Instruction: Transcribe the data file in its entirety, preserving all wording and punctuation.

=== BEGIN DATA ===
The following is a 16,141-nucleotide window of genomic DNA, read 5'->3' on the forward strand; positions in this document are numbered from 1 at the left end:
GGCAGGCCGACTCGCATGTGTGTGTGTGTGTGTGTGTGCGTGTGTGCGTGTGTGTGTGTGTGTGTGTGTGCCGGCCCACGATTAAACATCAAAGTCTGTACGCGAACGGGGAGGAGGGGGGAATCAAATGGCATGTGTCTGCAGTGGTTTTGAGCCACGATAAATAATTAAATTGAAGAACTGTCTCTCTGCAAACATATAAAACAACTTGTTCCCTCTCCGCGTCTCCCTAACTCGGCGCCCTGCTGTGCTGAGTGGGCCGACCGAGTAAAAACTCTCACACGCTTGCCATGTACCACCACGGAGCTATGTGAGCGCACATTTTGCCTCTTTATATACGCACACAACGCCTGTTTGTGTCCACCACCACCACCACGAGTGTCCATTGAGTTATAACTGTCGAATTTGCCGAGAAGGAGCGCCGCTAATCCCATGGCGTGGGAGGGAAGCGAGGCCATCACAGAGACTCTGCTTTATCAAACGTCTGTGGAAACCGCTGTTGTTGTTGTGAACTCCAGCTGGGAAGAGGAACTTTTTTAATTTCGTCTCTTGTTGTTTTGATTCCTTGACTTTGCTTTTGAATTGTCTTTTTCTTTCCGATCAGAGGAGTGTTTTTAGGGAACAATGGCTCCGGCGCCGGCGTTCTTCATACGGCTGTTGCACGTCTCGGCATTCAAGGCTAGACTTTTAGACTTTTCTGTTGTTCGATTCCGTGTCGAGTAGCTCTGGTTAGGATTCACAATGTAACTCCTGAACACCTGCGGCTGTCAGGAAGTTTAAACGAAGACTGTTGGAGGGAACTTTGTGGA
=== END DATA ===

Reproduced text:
The following is a 16,141-nucleotide window of genomic DNA, read 5'->3' on the forward strand; positions in this document are numbered from 1 at the left end:
GGCAGGCCGACTCGCATGTGTGTGTGTGTGTGTGTGTGCGTGTGTGCGTGTGTGTGTGTGTGTGTGTGTGCCGGCCCACGATTAAACATCAAAGTCTGTACGCGAACGGGGAGGAGGGGGGAATCAAATGGCATGTGTCTGCAGTGGTTTTGAGCCACGATAAATAATTAAATTGAAGAACTGTCTCTCTGCAAACATATAAAACAACTTGTTCCCTCTCCGCGTCTCCCTAACTCGGCGCCCTGCTGTGCTGAGTGGGCCGACCGAGTAAAAACTCTCACACGCTTGCCATGTACCACCACGGAGCTATGTGAGCGCACATTTTGCCTCTTTATATACGCACACAACGCCTGTTTGTGTCCACCACCACCACCACGAGTGTCCATTGAGTTATAACTGTCGAATTTGCCGAGAAGGAGCGCCGCTAATCCCATGGCGTGGGAGGGAAGCGAGGCCATCACAGAGACTCTGCTTTATCAAACGTCTGTGGAAACCGCTGTTGTTGTTGTGAACTCCAGCTGGGAAGAGGAACTTTTTTAATTTCGTCTCTTGTTGTTTTGATTCCTTGACTTTGCTTTTGAATTGTCTTTTTCTTTCCGATCAGAGGAGTGTTTTTAGGGAACAATGGCTCCGGCGCCGGCGTTCTTCATACGGCTGTTGCACGTCTCGGCATTCAAGGCTAGACTTTTAGACTTTTCTGTTGTTCGATTCCGTGTCGAGTAGCTCTGGTTAGGATTCACAATGTAACTCCTGAACACCTGCGGCTGTCAGGAAGTTTAAACGAAGACTGTTGGAGGGAACTTTGTGGA